Aug 022013
Newly acquired warship arrives in PH amid sea row

1:14 pm | Friday, August 2nd, 2013 The BRP Ramon Alcaraz is the second Hamilton-class cutter that was acquired by the Philippine Navy under the Foreign Military Sales Program of the United States. The ship was named after Philippine Navy Commodore Ramon Alcaraz, a World War II hero who commanded the Philippine Offshore Patrol’s Q-Boat Q-112 Abra which shot down three Japanese aircraft. US EMBASSY PHOTO RELEASE MANILA, Philippines—The Philippines’ second warship acquired from the US, the BRP Ramon Alcaraz, was welcomed by local fishing vessels off Aurora as it entered the Philippine waters early Friday. “After almost two months of long journey from South Carolina, we can now confidently say that she BRP Alcaraz is finally home,” the Philippine Navy in its official blog announced. The arrival of the second Hamilton-class came amid a tense territorial dispute between the Philippines and China in the West Philippine Sea (South China Sea). The warship, which sailed in the Pacific Ocean from South Carolina for almost two months, was welcomed through a “sail past.” It was carrying 88 officers and crew. The BRP Ramon Alcaraz left the US last June 10. The Philippines acquired from the US Coast Guard its first Hamilton cutter in  May 2011 and named it BRP Gregorio del Pilar. The BRP Alcaraz is expected to anchor in Subic Bay on Sunday. A formal welcome ceremony  will be held at Alava Wharf at Subic Bay Freeport Zone in Zambales on Tuesday. “Tomorrow is a special day for them. They Read More …

Aug 012013
BRP Ramon Alcaraz enters PH – Navy

By Frances MangosingINQUIRER.net 2:32 pm | Thursday, August 1st, 2013 The BRP Ramon Alcaraz is the second Hamilton-class cutter that was acquired by the Philippine Navy under the Foreign Military Sales Program of the United States. The ship was named after Philippine Navy Commodore Ramon Alcaraz, a World War II hero who commanded the Philippine Offshore Patrol’s Q-Boat Q-112 Abra which shot down three Japanese aircraft. US EMBASSY PHOTO RELEASE MANILA, Philippines – The Philippines’ second warship, the BRP Ramon Alcaraz, arrived early Thursday from an almost-two month voyage from the United States. The warship, with 88 Navy personnel on board led by Captain Ernesto Baldovino, entered the Philippine area of responsibility past 1 a.m., Navy spokesperson Lt. Cmdr. Gregory Fabic  told INQUIRER.net. “It is expected to be in Casiguran, Aurora by Friday morning,” Fabic said, but declined to provide the current location of the ship for operational security purposes. In Casiguran, BRP Ramon Alcaraz will be welcomed by local fishing vessels. The next day (August 3), BRP Gregorio del Pilar will welcome BRP Ramon Alcaraz on Bolinao waters. The ship is expected to anchor in Subic Bay on Sunday (August 4). A formal welcome ceremony  will be held at Alava Wharf at Subic Bay Freeport Zone in Zambales on Tuesday (August 6). The decommissioned US Coast Guard ship, left Charleston in South Carolina in USA last June 10. It made port stops in Mayport in Florida; San Diego in California; Hawaii and Guam. Related story: Country’s 2nd warship starts Read More …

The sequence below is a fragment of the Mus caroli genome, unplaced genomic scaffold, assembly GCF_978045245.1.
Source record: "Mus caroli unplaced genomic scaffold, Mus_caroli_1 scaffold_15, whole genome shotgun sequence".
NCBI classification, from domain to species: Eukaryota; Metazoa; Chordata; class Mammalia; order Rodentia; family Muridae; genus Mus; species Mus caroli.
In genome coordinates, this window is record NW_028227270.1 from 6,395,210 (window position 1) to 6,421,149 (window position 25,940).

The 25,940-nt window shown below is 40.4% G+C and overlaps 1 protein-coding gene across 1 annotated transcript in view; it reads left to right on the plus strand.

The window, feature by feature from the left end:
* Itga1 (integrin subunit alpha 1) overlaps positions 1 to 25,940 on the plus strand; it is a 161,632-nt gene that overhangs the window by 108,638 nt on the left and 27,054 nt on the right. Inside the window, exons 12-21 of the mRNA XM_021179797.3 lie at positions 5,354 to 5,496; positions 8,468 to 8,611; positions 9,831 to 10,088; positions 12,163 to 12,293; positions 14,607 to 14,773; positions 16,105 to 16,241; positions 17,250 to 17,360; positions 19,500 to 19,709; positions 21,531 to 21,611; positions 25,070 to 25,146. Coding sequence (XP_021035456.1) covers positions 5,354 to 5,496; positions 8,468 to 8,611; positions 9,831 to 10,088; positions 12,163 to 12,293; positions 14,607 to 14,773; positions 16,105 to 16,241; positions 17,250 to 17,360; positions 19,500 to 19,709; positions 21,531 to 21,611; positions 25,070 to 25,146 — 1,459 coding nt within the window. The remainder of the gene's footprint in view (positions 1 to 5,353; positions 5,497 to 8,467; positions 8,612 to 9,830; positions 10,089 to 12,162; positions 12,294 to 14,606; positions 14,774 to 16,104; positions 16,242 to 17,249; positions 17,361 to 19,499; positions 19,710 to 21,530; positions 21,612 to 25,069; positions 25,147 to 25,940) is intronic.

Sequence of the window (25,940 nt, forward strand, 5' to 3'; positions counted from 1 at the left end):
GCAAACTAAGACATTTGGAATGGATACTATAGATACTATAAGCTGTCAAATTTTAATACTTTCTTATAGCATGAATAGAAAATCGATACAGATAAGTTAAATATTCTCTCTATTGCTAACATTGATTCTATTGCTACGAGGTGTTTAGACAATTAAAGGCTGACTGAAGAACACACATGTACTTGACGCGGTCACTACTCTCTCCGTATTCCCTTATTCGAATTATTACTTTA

Jul 032013
BRP Alcaraz to arrive in PHL on Aug. 3 — DFA

The BRP Alcaraz, the Philippine Navy’s newest warship, is due to arrive in the Philippines on August 3, the Department of Foreign Affairs said. In an article posted on its website July 3, the DFA mentioned the expected arrival date after the BRP Alcaraz reached San Diego last June 29. “BRP Alcaraz is expected to arrive in the Philippines on August 3, 2013,” it said. Last June 29, the BRP Alcaraz arrived at the 52nd US Naval Base in San Diego, California, while en route to the Philippines. Its crew received a warm welcome from Philippine Consul General to Los Angeles Maria Hellen de la Vega and the Filipino community, the same article said. De la Vega said the BRP Alcaraz is “a fitting acquisition for the Armed Forces of the Philippines’ modernization program.” She added it “will enhance the Philippines’ naval assets, adding the Philippines must attach greater focus and attention to maritime security.” BRP Alcaraz (PF-16) is the Philippine Navy’s second Hamilton-class cutter and sister ship of the BRP Gregorio del Pilar (PF-15). The BRP Alcaraz has 14 officers and 74 crew members led by Capt. Ernesto Baldovino. “(It) is capable of conducting patrols for long periods of time and can withstand heavy weather and rough sea conditions,” the DFA said. BRP Alcaraz was named after Commodore Ramon Alcaraz, a Philippine Navy officer, who commanded a patrol boat that shot down three Japanese aircraft. — RSJ, GMA News